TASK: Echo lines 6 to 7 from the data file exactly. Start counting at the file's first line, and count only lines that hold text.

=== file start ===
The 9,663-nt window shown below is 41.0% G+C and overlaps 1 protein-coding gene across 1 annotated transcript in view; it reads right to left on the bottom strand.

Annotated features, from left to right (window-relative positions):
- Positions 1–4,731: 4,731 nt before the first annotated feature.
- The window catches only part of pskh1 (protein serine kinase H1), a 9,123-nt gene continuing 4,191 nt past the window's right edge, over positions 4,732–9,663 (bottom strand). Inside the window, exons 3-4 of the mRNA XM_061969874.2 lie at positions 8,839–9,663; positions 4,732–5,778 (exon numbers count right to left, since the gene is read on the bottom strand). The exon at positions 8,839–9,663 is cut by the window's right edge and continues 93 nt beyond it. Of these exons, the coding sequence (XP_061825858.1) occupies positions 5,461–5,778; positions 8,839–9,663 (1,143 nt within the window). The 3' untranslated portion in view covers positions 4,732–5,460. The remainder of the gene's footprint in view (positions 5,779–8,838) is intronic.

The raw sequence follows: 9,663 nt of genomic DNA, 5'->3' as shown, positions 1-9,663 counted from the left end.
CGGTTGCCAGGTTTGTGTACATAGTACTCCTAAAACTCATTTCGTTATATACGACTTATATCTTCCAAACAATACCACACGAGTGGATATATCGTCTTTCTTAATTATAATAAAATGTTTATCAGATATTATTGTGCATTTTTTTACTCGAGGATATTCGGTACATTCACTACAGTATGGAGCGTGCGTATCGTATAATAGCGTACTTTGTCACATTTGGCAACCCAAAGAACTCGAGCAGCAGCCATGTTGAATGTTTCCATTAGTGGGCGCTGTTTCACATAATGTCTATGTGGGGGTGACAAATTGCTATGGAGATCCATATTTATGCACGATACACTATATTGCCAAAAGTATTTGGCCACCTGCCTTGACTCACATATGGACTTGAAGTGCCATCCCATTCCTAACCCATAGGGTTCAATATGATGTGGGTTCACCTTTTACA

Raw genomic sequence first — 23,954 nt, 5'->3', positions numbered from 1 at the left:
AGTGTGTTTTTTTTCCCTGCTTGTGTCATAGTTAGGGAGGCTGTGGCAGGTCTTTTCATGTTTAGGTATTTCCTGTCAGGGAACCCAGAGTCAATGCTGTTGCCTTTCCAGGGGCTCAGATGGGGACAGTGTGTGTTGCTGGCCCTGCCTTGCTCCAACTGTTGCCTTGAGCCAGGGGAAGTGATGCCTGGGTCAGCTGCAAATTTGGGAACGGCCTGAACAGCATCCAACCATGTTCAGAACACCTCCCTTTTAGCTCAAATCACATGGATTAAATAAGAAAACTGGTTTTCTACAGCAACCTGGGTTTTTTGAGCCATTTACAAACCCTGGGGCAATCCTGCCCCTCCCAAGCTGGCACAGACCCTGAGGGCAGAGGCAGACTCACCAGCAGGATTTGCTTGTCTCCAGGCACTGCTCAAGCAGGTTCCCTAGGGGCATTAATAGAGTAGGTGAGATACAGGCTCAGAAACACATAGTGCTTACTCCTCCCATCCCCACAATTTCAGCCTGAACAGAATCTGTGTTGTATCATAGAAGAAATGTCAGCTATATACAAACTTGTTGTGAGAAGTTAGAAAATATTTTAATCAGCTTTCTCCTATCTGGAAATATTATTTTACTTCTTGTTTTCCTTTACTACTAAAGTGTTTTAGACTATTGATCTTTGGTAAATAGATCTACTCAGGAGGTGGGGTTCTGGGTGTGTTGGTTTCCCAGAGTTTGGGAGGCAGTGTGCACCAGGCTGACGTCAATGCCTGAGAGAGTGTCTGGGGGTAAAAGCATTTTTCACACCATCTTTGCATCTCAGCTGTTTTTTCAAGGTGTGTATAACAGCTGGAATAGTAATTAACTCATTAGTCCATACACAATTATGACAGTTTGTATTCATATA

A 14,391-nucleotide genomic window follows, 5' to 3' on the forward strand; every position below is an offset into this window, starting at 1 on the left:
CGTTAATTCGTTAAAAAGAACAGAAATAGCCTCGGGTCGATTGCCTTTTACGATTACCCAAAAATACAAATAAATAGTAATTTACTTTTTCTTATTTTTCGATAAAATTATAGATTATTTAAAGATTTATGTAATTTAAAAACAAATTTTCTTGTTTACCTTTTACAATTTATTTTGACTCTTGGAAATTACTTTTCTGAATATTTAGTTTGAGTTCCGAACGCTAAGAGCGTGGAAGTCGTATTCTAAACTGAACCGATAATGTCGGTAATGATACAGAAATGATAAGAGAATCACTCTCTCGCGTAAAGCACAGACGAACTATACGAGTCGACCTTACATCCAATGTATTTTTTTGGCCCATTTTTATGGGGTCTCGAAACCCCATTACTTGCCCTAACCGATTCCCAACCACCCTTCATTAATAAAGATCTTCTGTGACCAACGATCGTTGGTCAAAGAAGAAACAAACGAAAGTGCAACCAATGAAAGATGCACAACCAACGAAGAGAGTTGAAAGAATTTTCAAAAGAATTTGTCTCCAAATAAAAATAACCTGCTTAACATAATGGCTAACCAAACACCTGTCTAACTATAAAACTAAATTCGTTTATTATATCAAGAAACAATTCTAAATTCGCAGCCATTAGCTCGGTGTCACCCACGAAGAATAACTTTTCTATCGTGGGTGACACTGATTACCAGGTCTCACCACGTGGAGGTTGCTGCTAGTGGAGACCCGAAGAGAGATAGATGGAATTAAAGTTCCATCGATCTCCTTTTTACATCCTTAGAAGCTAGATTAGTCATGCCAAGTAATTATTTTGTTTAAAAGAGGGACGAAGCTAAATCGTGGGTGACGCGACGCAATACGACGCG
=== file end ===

CGGTTGCCAGGTTTGTGTACATAGTACTCCTAAAACTCATTTCGTTATATACGACTTATATCTTCCAAACAATACCACACGAGTGGATATATCGTCTTTCTTAATTATAATAAAATGTTTATCAGATATTATTGTGCATTTTTTTACTCGAGGATATTCGGTACATTCACTACAGTATGGAGCGTGCGTATCGTATAATAGCGTACTTTGTCACATTTGGCAACCCAAAGAACTCGAGCAGCAGCCATGTTGAATGTTTCCATTAGTGGGCGCTGTTTCACATAATGTCTATGTGGGGGTGACAAATTGCTATGGAGATCCATATTTATGCACGATACACTATATTGCCAAAAGTATTTGGCCACCTGCCTTGACTCACATATGGACTTGAAGTGCCATCCCATTCCTAACCCATAGGGTTCAATATGATGTGGGTTCACCTTTTACA

Raw genomic sequence first — 23,954 nt, 5'->3', positions numbered from 1 at the left: